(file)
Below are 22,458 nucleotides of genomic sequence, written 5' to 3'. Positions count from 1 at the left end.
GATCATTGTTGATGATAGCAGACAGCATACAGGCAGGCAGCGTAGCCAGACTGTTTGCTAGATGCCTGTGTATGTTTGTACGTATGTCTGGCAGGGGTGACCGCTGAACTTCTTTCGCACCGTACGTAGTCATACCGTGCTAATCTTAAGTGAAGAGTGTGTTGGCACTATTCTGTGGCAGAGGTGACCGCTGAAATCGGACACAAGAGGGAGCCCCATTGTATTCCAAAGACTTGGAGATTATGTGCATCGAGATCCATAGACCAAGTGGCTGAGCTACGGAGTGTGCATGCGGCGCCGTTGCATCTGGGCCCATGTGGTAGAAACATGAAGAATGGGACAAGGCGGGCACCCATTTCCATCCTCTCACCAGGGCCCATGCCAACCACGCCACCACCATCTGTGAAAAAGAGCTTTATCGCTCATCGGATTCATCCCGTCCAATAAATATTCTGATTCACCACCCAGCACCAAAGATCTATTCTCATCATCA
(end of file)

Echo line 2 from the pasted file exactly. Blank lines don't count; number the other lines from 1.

GATCATTGTTGATGATAGCAGACAGCATACAGGCAGGCAGCGTAGCCAGACTGTTTGCTAGATGCCTGTGTATGTTTGTACGTATGTCTGGCAGGGGTGACCGCTGAACTTCTTTCGCACCGTACGTAGTCATACCGTGCTAATCTTAAGTGAAGAGTGTGTTGGCACTATTCTGTGGCAGAGGTGACCGCTGAAATCGGACACAAGAGGGAGCCCCATTGTATTCCAAAGACTTGGAGATTATGTGCATCGAGATCCATAGACCAAGTGGCTGAGCTACGGAGTGTGCATGCGGCGCCGTTGCATCTGGGCCCATGTGGTAGAAACATGAAGAATGGGACAAGGCGGGCACCCATTTCCATCCTCTCACCAGGGCCCATGCCAACCACGCCACCACCATCTGTGAAAAAGAGCTTTATCGCTCATCGGATTCATCCCGTCCAATAAATATTCTGATTCACCACCCAGCACCAAAGATCTATTCTCATCATCA